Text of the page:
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alcohol withdrawal, delirium, delirium tremens, geriatric, older adult



  1. Mulkey, Malissa A.
  2. Olson, DaiWai M.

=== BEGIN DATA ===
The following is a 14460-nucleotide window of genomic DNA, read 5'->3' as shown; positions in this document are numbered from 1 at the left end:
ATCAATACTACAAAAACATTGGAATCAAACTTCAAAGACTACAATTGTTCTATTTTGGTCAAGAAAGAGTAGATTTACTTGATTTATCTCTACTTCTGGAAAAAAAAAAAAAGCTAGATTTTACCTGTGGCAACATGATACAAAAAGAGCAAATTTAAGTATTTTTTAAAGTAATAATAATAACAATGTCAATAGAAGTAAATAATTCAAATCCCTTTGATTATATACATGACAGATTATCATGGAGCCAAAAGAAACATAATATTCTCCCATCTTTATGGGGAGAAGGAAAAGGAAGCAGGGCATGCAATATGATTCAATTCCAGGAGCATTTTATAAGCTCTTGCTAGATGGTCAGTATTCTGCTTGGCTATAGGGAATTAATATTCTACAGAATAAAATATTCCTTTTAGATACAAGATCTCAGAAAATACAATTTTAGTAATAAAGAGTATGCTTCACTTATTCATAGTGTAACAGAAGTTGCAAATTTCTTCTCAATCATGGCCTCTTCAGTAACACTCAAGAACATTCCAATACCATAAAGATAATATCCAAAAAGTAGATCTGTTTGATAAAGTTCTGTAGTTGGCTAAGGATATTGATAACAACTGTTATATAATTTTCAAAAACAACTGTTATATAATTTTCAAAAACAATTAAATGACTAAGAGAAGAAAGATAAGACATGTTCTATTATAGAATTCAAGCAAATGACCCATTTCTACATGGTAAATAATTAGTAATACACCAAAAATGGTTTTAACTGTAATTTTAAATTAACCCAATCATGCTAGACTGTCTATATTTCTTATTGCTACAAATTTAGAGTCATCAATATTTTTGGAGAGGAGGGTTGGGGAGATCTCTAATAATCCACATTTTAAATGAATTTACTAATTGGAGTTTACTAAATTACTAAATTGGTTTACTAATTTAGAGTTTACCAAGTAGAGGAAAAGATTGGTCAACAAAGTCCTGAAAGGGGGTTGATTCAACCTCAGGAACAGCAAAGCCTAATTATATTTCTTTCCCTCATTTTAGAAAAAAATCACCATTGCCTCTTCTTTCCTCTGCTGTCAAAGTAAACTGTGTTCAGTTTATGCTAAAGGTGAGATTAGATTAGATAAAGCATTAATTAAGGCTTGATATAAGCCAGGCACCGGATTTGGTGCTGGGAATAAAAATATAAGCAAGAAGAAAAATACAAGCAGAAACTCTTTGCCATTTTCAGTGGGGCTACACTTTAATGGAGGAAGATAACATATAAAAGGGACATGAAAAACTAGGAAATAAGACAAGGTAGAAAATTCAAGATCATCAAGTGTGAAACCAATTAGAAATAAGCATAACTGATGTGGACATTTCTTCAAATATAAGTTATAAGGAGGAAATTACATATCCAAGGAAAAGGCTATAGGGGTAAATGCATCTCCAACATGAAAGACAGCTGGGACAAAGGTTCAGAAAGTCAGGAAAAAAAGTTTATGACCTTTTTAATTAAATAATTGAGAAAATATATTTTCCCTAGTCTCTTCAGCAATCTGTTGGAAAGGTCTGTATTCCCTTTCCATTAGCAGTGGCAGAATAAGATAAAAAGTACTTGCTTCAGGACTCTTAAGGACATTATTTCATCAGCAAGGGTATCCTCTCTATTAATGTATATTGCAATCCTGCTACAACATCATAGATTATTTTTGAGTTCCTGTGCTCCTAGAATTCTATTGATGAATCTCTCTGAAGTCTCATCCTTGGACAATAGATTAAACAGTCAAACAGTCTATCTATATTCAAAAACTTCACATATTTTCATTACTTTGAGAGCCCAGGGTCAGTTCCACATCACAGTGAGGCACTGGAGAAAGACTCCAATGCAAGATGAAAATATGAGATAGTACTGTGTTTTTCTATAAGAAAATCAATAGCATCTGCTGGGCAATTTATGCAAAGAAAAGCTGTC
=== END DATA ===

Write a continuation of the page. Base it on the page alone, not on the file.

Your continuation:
ABSTRACT: INTRODUCTION: Caring for patients experiencing alcohol withdrawal syndrome can be challenging. Patients 65 and older are at increased risk for alcohol withdrawal syndrome related complications. The higher prevalence of co-morbidities, including cognitive impairment, longer drinking history and greater sensitivity to alcohol withdrawal syndrome treatment are the result of decreased ability of the brain to adapt to stressors such as illness, trauma, or surgery. DELIRIUM TREMENS: Symptoms may appear earlier from the last drink and present with a wide range of symptoms. The most effective interventions require high-quality nursing care delivery to prevent, decrease the severity and shorten the duration of delirium. NURSING IMPLICATIONS: Strategies that help minimize these challenges starts with obtaining the patient's selfreport of their alcohol use history. Nurses should be diligent in their monitoring for signs of active alcohol withdrawal. Screening and assessment tools such as the Clinical Institute Withdrawal Assessment for Alcohol-Revised should guide pharmacological management. To support nurses in identifying delirium tremens, this manuscript seek to describe the underlying pathophysiology, key assessment components and nursing management of delirium tremens in the older adult.